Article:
Unplug and Step Outside
Mar 01, 2017 03:45PM
By Samantha Dorian
In today’s world we have grown accustomed to hundreds of interruptions every day—text messages, pings on our phones for social media notifications and more—requiring that we relearn the tools for concentration through yoga, meditation and mindfulness practices. It’s no wonder that simple solutions to our fragmentation and distraction can often be overlooked, one of them being to put down the electronic device and step outside. Take a deep breath. Look around. Listen to the wind. Hear the leaves rustle; they sound like water. Or listen to nothingness—silence—if it can be found.
Sit for a moment on a rock and feel the cold of the stone beneath you; look around and notice the textures of the bark of a tree. Notice patterns in clouds and reflections in small pools. Take this time to create the mental and emotional space for slowing down and experience nature in real time, in the present moment, unmediated by video or audio, just as it is—simple, beautiful and complete.
Some of us find ourselves wishing we could take a break and just walk away from all the distractions and interruptions. It’s helpful to remember that we are the masters of our own designs, and we can indeed decide to take a break and step outside. The world will not collapse in our brief absence, nor will we miss some bit of trivia that might unhinge our lives. Rather, when we return we find that we are recharged, more effective and better able to focus.
Why is it so difficult to let go? Employment expectations, performance anxieties, pleasure principles and pressures to remain in touch at long distances with family and friends all bring stress to our lives. Most difficult is letting go of the devices that we carry, but all the more necessary. Perhaps the endorphin rushes are becoming frighteningly addictive when we click on and surf through our “Likes”. The antidote is to unplug from our electronic devices, unplug from the media, unplug from social media and all things media-related.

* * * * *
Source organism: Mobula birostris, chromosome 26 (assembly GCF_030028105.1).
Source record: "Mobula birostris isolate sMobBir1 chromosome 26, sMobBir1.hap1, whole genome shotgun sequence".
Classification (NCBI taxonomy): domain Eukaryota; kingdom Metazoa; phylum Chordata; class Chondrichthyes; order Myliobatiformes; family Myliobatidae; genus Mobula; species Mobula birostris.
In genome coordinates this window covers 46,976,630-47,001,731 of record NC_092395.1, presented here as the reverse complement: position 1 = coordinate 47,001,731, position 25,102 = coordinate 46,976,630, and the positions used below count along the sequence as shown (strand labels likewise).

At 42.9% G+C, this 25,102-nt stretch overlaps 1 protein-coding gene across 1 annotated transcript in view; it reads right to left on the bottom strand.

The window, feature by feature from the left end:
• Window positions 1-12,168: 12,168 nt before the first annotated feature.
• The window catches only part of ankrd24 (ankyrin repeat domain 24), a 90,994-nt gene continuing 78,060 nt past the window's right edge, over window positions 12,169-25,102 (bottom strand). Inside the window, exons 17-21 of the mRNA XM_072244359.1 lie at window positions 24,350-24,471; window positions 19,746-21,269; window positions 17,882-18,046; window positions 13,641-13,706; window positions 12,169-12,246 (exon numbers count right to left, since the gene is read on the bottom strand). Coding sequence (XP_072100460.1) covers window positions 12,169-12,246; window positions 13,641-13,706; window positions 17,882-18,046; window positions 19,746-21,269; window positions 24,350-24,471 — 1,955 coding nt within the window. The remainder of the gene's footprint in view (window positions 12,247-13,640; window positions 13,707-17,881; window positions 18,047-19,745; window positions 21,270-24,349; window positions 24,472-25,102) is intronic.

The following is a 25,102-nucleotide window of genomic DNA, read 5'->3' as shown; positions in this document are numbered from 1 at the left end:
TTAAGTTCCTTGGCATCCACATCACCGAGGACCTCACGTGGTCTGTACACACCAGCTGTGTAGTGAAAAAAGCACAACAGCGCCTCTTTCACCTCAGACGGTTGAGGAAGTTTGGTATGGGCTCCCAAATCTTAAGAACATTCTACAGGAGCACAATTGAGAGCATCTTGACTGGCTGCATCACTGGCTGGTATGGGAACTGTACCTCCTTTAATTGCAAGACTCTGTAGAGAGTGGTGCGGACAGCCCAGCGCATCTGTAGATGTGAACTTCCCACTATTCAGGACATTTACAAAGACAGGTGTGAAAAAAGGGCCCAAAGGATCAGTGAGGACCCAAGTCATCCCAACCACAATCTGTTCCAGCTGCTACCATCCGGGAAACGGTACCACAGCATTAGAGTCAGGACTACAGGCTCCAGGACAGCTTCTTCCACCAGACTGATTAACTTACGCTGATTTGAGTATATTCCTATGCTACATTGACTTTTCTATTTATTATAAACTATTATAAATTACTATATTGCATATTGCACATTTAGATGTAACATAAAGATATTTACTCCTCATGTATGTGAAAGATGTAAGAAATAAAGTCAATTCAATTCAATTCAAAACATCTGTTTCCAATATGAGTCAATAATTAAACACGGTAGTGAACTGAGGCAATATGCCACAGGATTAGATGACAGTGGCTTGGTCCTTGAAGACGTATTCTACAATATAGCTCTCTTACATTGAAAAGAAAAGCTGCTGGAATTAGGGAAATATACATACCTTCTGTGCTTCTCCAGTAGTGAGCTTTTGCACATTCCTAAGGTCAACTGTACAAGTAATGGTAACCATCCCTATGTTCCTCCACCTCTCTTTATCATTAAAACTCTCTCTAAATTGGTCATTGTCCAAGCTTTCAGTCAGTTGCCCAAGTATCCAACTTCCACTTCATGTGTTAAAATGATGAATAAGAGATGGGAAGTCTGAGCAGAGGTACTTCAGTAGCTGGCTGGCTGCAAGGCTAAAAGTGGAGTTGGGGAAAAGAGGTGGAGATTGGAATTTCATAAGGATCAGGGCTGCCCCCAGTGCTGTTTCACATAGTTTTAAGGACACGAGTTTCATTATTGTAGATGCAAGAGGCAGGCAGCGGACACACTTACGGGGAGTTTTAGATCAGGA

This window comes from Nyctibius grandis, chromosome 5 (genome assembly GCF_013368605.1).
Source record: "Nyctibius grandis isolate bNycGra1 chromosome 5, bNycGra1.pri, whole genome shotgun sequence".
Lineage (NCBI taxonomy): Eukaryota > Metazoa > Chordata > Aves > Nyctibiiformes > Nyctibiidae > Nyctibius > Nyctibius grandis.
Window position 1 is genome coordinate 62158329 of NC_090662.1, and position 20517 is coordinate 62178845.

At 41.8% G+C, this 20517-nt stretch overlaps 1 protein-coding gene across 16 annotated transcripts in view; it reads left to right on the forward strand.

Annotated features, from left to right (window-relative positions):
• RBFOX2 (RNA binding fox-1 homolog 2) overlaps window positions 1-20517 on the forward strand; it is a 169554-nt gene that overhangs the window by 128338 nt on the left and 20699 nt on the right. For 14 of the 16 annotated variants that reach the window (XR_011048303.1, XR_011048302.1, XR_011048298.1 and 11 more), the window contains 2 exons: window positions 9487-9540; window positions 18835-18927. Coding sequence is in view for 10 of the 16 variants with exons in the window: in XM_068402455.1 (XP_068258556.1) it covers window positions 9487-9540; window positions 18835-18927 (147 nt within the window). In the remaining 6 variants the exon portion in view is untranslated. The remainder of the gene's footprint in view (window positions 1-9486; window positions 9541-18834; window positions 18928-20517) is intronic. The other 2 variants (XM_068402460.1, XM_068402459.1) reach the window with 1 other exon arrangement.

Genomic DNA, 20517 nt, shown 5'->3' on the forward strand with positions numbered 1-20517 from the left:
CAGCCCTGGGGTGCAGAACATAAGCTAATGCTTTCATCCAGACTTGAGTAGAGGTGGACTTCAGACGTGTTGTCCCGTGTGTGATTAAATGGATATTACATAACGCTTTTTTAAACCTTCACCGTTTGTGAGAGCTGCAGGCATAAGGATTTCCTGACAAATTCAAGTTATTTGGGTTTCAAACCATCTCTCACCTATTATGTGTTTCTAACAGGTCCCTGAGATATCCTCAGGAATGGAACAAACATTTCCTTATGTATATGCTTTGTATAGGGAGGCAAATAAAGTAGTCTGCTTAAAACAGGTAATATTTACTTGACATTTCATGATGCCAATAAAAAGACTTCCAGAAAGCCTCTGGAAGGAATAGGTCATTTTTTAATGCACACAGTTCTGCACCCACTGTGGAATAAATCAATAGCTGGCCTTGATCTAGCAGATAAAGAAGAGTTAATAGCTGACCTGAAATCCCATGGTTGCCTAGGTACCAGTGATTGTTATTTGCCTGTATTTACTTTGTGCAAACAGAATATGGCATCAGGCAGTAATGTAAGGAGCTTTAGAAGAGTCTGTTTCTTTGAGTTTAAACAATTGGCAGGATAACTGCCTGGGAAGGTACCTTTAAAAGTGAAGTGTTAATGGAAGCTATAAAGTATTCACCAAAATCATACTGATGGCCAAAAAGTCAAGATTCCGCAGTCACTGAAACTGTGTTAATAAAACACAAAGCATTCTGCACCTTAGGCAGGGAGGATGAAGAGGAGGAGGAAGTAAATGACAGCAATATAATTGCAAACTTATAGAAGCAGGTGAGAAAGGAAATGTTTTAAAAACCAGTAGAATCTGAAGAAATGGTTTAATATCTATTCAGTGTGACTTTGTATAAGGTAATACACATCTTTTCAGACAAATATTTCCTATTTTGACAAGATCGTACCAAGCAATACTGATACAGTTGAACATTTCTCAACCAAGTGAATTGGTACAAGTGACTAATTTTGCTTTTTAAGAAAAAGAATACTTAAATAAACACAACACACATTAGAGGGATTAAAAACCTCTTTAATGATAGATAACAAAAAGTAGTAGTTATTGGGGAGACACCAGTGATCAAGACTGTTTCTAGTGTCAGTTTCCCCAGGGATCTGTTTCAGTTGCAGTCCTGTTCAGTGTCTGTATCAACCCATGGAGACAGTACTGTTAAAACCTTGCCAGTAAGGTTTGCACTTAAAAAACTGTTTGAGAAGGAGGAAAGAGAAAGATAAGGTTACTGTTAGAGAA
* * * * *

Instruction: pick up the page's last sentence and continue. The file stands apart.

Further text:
However, admittedly, a difficulty in regaining a connection to nature is making that first decision to step out into it. The hesitation to reconnect with the natural world can be accompanied by the mistaken thought that one must plan something dramatic in order to appreciate nature (climb a mountain or visit Tibet). However, simplicity is best, as Henry David Thoreau himself urged. Simply unplug and step outside—with your hands truly free.
When we allow ourselves to slow down and witness natural wonders we begin to transform ourselves. The human desire to connect with the world outside and beyond our cultural constructs has been proven time and again. The colors of the seasons—the light greens of Spring, the saturated colors of Summer, the warm hues of Autumn and the cool blues of Winter—are all part of our own rhythms. Regaining access to these rhythms helps us in our daily relationships, our productivity as well as our restfulness.
When we slow down, unplug and observe the present moment, when we regain the awareness of the fact that our disconnection is artificial and that the connection with the natural world is what is indeed real, we then gain an understanding of who we are and where we are heading. We then gain a deeper insight into ourselves and our connections with others.
Samantha Dorian holds an MDiv from Harvard Divinity School, is an Activities Therapist at Butler Hospital, in Providence, and a member of the creative team at Avalon Design Group, LLC.